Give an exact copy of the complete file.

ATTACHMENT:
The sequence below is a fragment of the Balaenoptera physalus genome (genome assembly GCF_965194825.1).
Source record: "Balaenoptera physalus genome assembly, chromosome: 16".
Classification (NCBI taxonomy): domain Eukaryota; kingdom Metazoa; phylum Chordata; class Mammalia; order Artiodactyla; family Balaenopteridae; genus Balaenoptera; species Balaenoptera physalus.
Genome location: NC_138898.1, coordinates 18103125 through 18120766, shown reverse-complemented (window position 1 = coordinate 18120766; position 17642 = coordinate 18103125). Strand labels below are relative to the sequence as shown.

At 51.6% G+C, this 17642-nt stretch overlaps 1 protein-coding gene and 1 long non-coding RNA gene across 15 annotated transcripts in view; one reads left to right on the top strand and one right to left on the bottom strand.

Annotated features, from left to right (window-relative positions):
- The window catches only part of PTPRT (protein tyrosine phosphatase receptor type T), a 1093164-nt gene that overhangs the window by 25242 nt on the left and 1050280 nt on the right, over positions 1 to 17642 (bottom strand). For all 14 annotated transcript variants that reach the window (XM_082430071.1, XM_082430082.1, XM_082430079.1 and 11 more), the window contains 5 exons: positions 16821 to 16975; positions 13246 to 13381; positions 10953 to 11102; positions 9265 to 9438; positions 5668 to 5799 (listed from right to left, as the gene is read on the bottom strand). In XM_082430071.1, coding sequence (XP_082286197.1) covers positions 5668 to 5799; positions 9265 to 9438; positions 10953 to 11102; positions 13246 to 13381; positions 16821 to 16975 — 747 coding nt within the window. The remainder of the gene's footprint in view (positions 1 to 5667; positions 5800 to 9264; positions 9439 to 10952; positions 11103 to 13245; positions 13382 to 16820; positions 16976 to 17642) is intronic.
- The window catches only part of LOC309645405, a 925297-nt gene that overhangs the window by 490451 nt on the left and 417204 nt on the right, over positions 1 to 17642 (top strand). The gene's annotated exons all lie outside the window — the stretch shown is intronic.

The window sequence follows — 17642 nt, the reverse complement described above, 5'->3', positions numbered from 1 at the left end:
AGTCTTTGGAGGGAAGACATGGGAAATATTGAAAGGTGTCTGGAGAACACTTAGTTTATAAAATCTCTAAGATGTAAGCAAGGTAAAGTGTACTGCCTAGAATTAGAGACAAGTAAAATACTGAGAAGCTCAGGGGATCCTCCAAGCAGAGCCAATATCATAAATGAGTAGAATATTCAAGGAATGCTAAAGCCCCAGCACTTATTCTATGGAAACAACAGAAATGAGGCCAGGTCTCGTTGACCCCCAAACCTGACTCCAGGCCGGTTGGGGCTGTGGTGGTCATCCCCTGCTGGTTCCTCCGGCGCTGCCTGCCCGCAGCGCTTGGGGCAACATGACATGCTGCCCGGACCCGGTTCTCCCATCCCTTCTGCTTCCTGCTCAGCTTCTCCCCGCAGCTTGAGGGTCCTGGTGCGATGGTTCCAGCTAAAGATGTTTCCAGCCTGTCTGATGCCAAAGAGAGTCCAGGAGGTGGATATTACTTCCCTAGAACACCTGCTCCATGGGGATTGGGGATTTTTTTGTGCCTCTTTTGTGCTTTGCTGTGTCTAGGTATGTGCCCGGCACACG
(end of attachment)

The sequence below is a fragment of the Balaenoptera physalus genome (genome assembly GCF_965194825.1).
Source record: "Balaenoptera physalus genome assembly, chromosome: 16".
Classification (NCBI taxonomy): domain Eukaryota; kingdom Metazoa; phylum Chordata; class Mammalia; order Artiodactyla; family Balaenopteridae; genus Balaenoptera; species Balaenoptera physalus.
Genome location: NC_138898.1, coordinates 18103125 through 18120766, shown reverse-complemented (window position 1 = coordinate 18120766; position 17642 = coordinate 18103125). Strand labels below are relative to the sequence as shown.

At 51.6% G+C, this 17642-nt stretch overlaps 1 protein-coding gene and 1 long non-coding RNA gene across 15 annotated transcripts in view; one reads left to right on the top strand and one right to left on the bottom strand.

Annotated features, from left to right (window-relative positions):
- The window catches only part of PTPRT (protein tyrosine phosphatase receptor type T), a 1093164-nt gene that overhangs the window by 25242 nt on the left and 1050280 nt on the right, over positions 1 to 17642 (bottom strand). For all 14 annotated transcript variants that reach the window (XM_082430071.1, XM_082430082.1, XM_082430079.1 and 11 more), the window contains 5 exons: positions 16821 to 16975; positions 13246 to 13381; positions 10953 to 11102; positions 9265 to 9438; positions 5668 to 5799 (listed from right to left, as the gene is read on the bottom strand). In XM_082430071.1, coding sequence (XP_082286197.1) covers positions 5668 to 5799; positions 9265 to 9438; positions 10953 to 11102; positions 13246 to 13381; positions 16821 to 16975 — 747 coding nt within the window. The remainder of the gene's footprint in view (positions 1 to 5667; positions 5800 to 9264; positions 9439 to 10952; positions 11103 to 13245; positions 13382 to 16820; positions 16976 to 17642) is intronic.
- The window catches only part of LOC309645405, a 925297-nt gene that overhangs the window by 490451 nt on the left and 417204 nt on the right, over positions 1 to 17642 (top strand). The gene's annotated exons all lie outside the window — the stretch shown is intronic.

The window sequence follows — 17642 nt, the reverse complement described above, 5'->3', positions numbered from 1 at the left end:
AGTCTTTGGAGGGAAGACATGGGAAATATTGAAAGGTGTCTGGAGAACACTTAGTTTATAAAATCTCTAAGATGTAAGCAAGGTAAAGTGTACTGCCTAGAATTAGAGACAAGTAAAATACTGAGAAGCTCAGGGGATCCTCCAAGCAGAGCCAATATCATAAATGAGTAGAATATTCAAGGAATGCTAAAGCCCCAGCACTTATTCTATGGAAACAACAGAAATGAGGCCAGGTCTCGTTGACCCCCAAACCTGACTCCAGGCCGGTTGGGGCTGTGGTGGTCATCCCCTGCTGGTTCCTCCGGCGCTGCCTGCCCGCAGCGCTTGGGGCAACATGACATGCTGCCCGGACCCGGTTCTCCCATCCCTTCTGCTTCCTGCTCAGCTTCTCCCCGCAGCTTGAGGGTCCTGGTGCGATGGTTCCAGCTAAAGATGTTTCCAGCCTGTCTGATGCCAAAGAGAGTCCAGGAGGTGGATATTACTTCCCTAGAACACCTGCTCCATGGGGATTGGGGATTTTTTTGTGCCTCTTTTGTGCTTTGCTGTGTCTAGGTATGTGCCCGGCACACG